4D v17 introduces a new concept: ORDA. If you’re not familiar with ORDA yet, we’ve created a series of blog posts to explain how to use and take advantage of ORDA. When working with ORDA, you’re going to use entity selections, which are basically objects containing references to entities belonging to the same dataclass (i.e. table). One of the main benefits of ORDA, is the very simple and powerful ability of binding with forms.
In this blog post, you’ll learn how to display an entity selection in a list box. In fact, it’s very simple.
ORDA provides a great feature to channel data through filters and get aggregated values, by including a set of easily-understood aggregation operations that examine and perform calculations on the data sets. For example, the sum, average, count, min, and max methods are used to perform the operations which their names describe!
The ORDA series continues! In this blog post we’ll see how to use logical operators on entity selections!
These operations allow you to get intersections, unions, or differences between two entity selections like you can with classic 4D sets.
FIRST RECORD, LAST RECORD, NEXT RECORD, PREVIOUS RECORD; does that ring any bells? I bet it does. You’ve already been using them to handle selections! ORDA provides useful and familiar methods to navigate through entities in an entity selection – and obviously, some perks!
For starters, you can handle several entity selections at the same time and navigate through them independently, whereas normally you can only manage a single ‘current selection’ per table. That’s precisely what we’re going to see in this blog post.
4D v17 introduces ORDA, a major evolution in 4D which is opening a world of new possibilities for 4D developers. One of the benefits of using ORDA is related to record locking, because ORDA offers a choice between optimistic and pessimistic locking. After having introduced the ORDA locking mechanisms, we continue the ORDA series so you can discover how to work efficiently with optimistic locking with ORDA.
The ORDA series continues! In this blog post, we’ll look at how you can use locks in your databases with ORDA concepts! It’s not uncommon to need to manage conflicts that might occur when several users or processes load and/or attempt to modify the same records at the same time. Record locking is a methodology used in relational databases to avoid inconsistent updates to data.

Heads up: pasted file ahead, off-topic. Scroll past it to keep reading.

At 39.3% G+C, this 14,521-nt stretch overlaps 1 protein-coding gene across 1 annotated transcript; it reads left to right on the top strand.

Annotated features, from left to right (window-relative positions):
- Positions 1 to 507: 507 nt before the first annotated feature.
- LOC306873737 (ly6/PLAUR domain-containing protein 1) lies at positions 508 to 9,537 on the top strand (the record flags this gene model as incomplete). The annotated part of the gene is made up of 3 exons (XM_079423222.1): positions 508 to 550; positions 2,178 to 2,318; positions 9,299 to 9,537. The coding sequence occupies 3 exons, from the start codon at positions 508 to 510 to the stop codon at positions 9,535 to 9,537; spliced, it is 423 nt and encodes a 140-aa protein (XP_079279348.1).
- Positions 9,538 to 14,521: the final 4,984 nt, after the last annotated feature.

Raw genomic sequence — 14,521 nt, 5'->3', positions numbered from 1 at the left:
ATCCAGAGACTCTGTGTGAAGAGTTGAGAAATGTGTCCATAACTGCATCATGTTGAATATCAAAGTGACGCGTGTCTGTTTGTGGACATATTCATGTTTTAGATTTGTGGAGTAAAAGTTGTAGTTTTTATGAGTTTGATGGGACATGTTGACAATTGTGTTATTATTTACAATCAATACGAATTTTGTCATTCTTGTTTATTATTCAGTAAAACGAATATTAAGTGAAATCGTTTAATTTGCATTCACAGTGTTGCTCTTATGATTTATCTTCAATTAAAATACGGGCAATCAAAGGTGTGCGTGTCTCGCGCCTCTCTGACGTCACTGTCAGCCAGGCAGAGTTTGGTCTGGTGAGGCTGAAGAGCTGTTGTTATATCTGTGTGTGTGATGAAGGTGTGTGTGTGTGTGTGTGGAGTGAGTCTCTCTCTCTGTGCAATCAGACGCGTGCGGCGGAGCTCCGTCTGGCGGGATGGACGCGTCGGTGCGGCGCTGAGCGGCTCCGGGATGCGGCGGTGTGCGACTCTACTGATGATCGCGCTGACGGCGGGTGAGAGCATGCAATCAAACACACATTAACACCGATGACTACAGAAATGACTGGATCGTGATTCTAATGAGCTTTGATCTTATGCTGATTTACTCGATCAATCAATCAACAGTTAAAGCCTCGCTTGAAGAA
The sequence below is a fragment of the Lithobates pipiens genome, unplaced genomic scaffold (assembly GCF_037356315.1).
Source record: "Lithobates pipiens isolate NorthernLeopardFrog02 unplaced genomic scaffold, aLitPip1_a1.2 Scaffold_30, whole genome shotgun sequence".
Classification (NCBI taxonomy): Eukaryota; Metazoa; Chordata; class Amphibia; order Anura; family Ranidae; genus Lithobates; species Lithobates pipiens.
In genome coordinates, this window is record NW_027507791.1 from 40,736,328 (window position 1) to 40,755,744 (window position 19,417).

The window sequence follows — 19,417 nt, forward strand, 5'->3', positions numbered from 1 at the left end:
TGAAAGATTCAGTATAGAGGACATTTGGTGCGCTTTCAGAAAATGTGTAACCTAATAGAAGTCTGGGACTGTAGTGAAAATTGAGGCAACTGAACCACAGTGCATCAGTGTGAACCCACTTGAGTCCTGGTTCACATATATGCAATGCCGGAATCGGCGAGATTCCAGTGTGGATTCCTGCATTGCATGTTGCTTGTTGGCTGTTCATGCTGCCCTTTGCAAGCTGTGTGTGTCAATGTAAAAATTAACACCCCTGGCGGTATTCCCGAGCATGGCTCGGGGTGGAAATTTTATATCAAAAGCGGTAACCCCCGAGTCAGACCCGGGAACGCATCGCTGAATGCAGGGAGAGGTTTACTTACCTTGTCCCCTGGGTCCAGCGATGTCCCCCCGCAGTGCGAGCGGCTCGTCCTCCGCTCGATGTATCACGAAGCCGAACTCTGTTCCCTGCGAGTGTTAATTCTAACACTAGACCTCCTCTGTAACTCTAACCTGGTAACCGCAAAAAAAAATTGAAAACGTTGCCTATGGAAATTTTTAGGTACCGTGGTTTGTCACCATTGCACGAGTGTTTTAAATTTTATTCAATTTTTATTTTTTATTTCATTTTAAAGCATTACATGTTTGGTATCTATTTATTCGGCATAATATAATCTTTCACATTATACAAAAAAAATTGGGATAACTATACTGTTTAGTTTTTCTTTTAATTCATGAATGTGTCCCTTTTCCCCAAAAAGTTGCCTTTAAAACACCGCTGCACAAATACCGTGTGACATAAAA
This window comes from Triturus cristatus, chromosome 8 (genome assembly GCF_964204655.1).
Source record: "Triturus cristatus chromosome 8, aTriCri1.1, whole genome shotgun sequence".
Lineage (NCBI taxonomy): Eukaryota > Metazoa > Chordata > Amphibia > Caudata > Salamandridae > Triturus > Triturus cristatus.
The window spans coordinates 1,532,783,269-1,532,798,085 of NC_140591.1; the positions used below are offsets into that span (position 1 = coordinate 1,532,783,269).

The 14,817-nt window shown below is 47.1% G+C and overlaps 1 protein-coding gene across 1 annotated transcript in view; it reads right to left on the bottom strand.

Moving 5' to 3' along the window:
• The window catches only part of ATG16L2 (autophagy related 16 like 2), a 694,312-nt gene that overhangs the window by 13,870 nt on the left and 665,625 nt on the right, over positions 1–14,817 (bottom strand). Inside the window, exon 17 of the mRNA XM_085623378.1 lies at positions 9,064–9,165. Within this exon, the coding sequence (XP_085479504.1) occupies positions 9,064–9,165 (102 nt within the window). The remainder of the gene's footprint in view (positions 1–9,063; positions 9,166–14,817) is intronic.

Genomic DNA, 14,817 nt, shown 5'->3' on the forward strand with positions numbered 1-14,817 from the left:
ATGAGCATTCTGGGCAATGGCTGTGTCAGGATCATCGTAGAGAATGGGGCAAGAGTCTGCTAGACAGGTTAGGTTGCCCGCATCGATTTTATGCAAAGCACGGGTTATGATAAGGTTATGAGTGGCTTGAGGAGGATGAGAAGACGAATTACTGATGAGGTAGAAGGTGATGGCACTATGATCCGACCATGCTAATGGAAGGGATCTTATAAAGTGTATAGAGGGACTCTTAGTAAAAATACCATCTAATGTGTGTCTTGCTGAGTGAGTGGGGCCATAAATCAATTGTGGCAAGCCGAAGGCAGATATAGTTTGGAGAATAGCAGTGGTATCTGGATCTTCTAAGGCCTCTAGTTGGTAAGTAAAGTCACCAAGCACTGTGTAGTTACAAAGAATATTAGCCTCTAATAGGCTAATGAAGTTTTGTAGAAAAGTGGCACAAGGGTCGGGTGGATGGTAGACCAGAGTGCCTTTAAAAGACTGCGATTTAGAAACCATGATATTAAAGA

In this latest addition to the ORDA series, we’ll look at how the new ORDA concepts can interact with existing objects and collections. In fact, it’s possible to turn entities and entity selections into objects and collections, as well as build entities and entity selections from objects and collections. By doing so, you can easily integrate ORDA code within your existing code. You can take full advantage of ORDA without needing to rewrite your code!
ORDA is a major innovation of 4D v17, this is why we’re dedicating an entire series of blog posts to ORDA. While ORDA has its own concepts that are very different from the classic approach, it’s still possible to mix ORDA with your existing code.
In a nutshell, this blog post will show you how you can update the current selection of a table from an entity selection and get an entity selection from the current selection of a table. It’ll allow you to smoothly integrate ORDA concepts into your existing 4D code, step by step.
After learning how you can create, update, and delete data, here is a new entry in the ORDA series. In this post, you will see how you can query your datastore in an object-oriented mode. With ORDA, queries are lighter, more readable, and you can navigate through the whole data model using object-oriented concepts !
On top of that, ORDA makes it possible to very easily query several related tables, manage recursive relations on the same table, and use several logical operators in a single query. Plus, you don’t have to worry about setting relations between tables … manually or automatically !
4D v17 introduces ORDA, a major evolution in 4D which is opening a world of new possibilities for 4D developers. To learn more about ORDA and its benefits, check out this post to see how ORDA will change the way you work. In order to guide you through the ORDA exploration, we’ve prepared a series of blog posts fully dedicated to the core concepts and related features. This blog post will detail how you can perform CRUD operations on your database with ORDA. CRUD is an acronym for the four basic operations you can perform on data: Create, Read, Update, and Delete.
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